Science and technology are natural allies to this Judeo-Western optimism, especially if we remain open to an eschatological frame in which God works through us in building the kingdom of heaven today, here on Earth—in which the kingdom of heaven is both a future reality and something partially achievable in the present. Given a choice, it makes more sense to ally with atheist optimism than with atheist pessimism—and we should remain open to the idea that even Faust’s land-reclamation project is a part of God’s larger plan. After all, in the Bible, the sea is the place where the demon Leviathan lives, and it symbolizes the chaos that must be rolled back. And chaos will be rolled back all the way: “And I saw a new heaven and a new earth . . . and the sea was no more” (Rev. 21:1, emphasis added).

This article is really confusing. He intertwines the Bible, God, optimism and atheism simultaneously. In the beginning of the article, it seems like he's using Eden in the Bible as a literal utopia. But if Eden is a metaphor for a better place, then optimism and Eden could be considered closely aligned. Whether one is religious or atheist, aligning with optimism instead of pessimism is usually espoused. As is evident from his rendering of what he considers reality, realism can be closer to pessimism, depending on one's view of reality.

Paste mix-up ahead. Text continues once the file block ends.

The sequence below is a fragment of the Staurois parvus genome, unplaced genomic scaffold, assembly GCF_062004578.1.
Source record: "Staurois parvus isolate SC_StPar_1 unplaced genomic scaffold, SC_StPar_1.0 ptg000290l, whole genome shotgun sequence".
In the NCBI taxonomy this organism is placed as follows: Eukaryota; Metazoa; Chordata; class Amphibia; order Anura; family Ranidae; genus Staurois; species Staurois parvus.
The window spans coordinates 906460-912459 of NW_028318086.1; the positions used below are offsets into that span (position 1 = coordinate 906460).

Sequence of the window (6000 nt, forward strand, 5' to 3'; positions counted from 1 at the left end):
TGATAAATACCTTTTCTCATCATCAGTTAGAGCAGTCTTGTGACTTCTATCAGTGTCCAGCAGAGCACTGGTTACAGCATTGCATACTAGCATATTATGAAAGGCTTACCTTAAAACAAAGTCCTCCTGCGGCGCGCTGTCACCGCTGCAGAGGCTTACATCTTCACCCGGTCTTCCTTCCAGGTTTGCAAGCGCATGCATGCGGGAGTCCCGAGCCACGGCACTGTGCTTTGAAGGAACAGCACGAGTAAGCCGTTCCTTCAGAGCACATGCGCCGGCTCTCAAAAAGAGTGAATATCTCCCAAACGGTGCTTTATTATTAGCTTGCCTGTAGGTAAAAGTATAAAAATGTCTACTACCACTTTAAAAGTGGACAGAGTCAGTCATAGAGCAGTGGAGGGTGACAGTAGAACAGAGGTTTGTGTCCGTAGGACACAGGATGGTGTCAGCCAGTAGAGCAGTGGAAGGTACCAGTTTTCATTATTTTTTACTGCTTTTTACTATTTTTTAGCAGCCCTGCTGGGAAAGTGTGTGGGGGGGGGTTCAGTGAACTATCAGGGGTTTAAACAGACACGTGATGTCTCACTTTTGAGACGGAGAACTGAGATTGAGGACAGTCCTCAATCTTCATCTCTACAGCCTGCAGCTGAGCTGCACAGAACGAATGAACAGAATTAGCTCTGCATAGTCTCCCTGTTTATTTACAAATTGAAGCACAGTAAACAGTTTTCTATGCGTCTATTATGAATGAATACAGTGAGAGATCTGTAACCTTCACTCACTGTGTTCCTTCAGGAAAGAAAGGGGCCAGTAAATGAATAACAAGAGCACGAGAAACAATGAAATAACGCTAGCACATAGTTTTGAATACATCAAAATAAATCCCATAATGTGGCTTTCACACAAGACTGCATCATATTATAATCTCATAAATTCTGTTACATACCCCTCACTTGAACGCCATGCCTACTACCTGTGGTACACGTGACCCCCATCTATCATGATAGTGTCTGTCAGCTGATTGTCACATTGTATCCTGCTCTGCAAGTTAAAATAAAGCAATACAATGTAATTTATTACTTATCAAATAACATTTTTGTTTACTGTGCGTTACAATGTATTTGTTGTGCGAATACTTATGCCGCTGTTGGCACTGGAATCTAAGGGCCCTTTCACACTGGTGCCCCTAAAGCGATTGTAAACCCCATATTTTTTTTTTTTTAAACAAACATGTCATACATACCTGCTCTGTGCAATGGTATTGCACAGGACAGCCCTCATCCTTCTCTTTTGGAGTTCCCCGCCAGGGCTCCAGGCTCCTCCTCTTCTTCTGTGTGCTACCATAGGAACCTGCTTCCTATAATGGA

His rendering of reality is pretty grim. I bet that in every time period in man's history, there was someone saying that this was one of the least optimistic times. But optimism is not bound by external circumstances. That's why the Eden metaphor works. There's always the possibility of a better future.

    The optimism of Bacon and Hobbes belongs to a bygone era. And perhaps there always was something profoundly contradictory in optimism and atheistic materialism.

I don't know much about Peter Thiel so I looked him up. He's a billionaire who made money from co-founding Paypal and investing in Facebook. Those are not two companies I think of when I think about companies that solved the world's hunger and environmental issues.

He wrote a long article about how people are starving in the world and how it's harder to get employed today than it was before. At the same time, he just funded Hulk Hogan's lawsuit against Gawker for $10 million. I realize that he's a bit of a hero for many Redditors for taking down Gawker. But if his concerns are about people starving and getting jobs, that $10 million could have fed a lot of people and employed many.

He's also funded an institute for communities to be beyond the reach of the law.

    And he co-founded the Seasteading Institute, which aims to create cities that float at sea, beyond the reach of governments and their laws.

Peter Thiel, Tech Billionaire, Reveals Secret War with Gawker

Yet when he was funding the Hulk Hogan lawsuits, he wanted the government, through its laws, to exact justice, or what he considered to be justice to stop a "bully".

It's unclear to me what his stance is on any of the issues he's writing about.

posted by thenewgreen: 1015 days ago